News

Anonymous (not verified)
11.17.2007

The following is a press release, dated October 17, 2007, from Americans United for Separation of Church and State.


Groups Ask Senate to Remove Earmark Promoting Creationism from Spending Bill

Coalition of Educational, Scientific and Religious Organizations Says Vitter Allocation is Unconstitutional

More than 30 organizations have joined forces to urge the U.S. Senate to remove a provision from an appropriations bill that directs tax money to a Louisiana group that promotes creationism.

+ read
Anonymous (not verified)
10.12.2007

In the October 2007 issue of Discover magazine, Liza Lentini examines the creationism/evolution controversy, with a focus on teachers. She begins in Kansas, with a pair of teachers at private Christian schools who use textbooks that "present the universe as the direct creation of God and refute the man-made idea of evolution" and think that "The term 'evolution' is misused. ...

+ read
Anonymous (not verified)
09.20.2007

Writing in the October 8, 2007, issue of The Nation, the philosopher Ian Hacking reviews five books relevant to the creationism/evolution controversy: Philip Kitcher's Living with Darwin: Evolution, Design, and the Future of Faith, Michael Lienesch's In the Beginning: Fundamentalism, the Scopes Trial, and the Making of the Antievolution Movement, Michael Behe's The Edge of Evolution: The Search for the Limits of Darwinism, Ronald L.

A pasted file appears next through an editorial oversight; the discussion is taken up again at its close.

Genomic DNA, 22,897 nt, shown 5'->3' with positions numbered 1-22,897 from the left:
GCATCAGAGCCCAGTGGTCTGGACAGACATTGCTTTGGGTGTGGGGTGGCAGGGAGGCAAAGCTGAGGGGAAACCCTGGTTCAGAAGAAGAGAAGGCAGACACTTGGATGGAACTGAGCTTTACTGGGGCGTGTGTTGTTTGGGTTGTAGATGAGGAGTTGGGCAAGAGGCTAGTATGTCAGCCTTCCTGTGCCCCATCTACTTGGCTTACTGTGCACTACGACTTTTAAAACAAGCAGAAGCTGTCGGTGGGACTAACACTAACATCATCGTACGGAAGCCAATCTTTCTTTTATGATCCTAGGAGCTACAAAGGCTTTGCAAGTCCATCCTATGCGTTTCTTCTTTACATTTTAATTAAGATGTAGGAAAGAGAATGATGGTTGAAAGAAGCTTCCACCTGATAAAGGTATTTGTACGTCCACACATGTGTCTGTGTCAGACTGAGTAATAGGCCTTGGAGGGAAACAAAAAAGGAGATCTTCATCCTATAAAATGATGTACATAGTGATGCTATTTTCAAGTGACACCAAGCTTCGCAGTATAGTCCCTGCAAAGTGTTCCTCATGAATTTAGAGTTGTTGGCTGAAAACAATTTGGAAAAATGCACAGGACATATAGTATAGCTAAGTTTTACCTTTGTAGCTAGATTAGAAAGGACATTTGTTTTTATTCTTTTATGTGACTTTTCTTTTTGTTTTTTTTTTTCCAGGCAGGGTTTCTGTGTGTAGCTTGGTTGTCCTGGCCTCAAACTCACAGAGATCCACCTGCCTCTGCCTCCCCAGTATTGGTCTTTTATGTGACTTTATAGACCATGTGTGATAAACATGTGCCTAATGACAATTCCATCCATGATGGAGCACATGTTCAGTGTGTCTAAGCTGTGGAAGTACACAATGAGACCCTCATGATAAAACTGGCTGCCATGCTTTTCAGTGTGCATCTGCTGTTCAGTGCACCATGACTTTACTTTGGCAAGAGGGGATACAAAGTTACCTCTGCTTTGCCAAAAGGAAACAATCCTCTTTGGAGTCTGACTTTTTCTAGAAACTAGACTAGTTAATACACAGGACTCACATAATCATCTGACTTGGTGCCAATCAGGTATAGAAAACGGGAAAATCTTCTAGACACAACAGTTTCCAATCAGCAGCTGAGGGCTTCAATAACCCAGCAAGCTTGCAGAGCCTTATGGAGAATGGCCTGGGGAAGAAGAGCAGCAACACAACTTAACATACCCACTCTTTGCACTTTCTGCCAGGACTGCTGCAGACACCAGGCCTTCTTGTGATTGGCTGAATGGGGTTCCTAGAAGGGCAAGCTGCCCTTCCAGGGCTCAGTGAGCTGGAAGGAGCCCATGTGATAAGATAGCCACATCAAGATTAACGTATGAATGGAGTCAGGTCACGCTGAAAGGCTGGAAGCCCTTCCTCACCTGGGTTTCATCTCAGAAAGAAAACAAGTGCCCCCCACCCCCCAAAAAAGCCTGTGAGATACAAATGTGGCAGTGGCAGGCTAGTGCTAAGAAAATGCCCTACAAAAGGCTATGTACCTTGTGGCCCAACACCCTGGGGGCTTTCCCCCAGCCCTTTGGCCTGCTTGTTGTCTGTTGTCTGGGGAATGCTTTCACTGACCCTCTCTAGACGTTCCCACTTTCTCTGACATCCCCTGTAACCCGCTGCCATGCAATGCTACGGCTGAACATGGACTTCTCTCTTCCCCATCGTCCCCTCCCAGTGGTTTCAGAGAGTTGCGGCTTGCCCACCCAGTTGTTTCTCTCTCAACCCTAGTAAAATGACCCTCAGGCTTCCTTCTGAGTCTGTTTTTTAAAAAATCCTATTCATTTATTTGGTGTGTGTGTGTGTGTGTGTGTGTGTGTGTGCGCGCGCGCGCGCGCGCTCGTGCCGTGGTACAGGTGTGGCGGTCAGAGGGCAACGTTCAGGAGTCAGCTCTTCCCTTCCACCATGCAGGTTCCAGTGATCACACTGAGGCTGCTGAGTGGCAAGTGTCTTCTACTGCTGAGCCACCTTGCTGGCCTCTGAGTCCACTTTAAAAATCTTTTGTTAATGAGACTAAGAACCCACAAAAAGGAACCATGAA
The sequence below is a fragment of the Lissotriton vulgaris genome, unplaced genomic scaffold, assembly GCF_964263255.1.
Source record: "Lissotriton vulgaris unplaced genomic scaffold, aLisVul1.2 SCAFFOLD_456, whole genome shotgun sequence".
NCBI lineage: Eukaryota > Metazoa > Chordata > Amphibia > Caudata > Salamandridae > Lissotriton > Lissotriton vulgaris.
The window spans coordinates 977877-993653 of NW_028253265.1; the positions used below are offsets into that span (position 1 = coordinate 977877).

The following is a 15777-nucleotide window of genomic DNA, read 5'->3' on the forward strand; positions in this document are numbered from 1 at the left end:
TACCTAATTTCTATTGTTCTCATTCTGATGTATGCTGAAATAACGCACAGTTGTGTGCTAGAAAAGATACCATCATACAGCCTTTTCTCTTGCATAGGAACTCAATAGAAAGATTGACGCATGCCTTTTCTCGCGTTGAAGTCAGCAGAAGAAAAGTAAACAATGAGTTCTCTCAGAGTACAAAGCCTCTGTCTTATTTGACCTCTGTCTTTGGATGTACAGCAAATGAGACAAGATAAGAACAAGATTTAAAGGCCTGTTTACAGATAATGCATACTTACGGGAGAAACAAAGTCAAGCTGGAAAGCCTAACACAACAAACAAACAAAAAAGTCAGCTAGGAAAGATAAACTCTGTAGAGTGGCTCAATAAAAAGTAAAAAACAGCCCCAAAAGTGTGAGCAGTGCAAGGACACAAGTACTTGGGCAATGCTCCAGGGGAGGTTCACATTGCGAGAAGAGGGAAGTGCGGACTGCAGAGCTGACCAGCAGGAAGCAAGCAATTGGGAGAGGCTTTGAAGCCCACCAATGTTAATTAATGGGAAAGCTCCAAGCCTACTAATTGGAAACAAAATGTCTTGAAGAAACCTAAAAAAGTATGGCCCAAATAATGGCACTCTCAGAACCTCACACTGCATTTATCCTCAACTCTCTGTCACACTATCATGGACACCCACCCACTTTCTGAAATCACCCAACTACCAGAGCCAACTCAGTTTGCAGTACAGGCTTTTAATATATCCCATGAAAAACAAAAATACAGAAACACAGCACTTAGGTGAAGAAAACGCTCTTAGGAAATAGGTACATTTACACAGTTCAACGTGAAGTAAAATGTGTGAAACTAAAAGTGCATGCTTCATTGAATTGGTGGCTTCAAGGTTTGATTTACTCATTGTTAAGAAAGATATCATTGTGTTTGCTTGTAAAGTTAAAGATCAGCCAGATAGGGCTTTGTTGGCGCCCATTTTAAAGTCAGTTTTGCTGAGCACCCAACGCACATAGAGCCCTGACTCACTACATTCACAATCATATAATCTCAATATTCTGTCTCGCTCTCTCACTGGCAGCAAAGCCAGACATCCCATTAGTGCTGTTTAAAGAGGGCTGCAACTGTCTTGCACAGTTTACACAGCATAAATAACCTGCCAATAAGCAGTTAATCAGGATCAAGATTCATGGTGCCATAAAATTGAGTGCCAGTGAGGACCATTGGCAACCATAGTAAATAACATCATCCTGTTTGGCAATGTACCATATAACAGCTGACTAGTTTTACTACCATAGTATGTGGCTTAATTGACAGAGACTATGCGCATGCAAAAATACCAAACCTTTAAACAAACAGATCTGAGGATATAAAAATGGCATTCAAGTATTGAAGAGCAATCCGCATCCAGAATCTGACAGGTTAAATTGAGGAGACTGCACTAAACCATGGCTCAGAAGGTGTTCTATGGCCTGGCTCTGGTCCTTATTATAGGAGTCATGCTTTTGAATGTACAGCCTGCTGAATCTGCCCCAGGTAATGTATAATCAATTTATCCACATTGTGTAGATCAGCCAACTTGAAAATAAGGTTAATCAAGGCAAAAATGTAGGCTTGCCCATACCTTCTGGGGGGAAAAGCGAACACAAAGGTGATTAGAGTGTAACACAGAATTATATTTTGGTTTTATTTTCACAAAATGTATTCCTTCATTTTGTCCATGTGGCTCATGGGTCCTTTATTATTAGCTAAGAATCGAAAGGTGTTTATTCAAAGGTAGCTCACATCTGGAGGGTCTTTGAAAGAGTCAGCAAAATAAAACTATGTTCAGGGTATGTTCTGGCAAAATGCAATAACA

+ read
Anonymous (not verified)
10.18.2007

Speaking on the Senate floor on October 17, 2007, Senator David Vitter (R-Louisiana) withdrew a controversial $100,000 earmark that he previously added to the appropriations bill for the departments of Labor, Health and Human Services, and Education. The earmark was to the Louisiana Family Forum, a religious right group with a long history of promoting creationism and attacking evolution education in the state, including backing a "strengths and weaknesses" policy in Ouachita Parish.

+ read
Anonymous (not verified)
09.05.2007

D. James Kennedy, the megachurch pastor and religious broadcaster, died on September 5, 2007, at the age of 76 in Fort Lauderdale, Florida, according to the Washington Post's obituary (September 5, 2007). Born in 1930 in Augusta, Georgia, and reared mainly in Chicago, he was managing a dancing school in Tampa when he experienced a religious conversion, leading him to earn a divinity degree from Columbia Theological Seminary in Decatur, Georgia.

+ read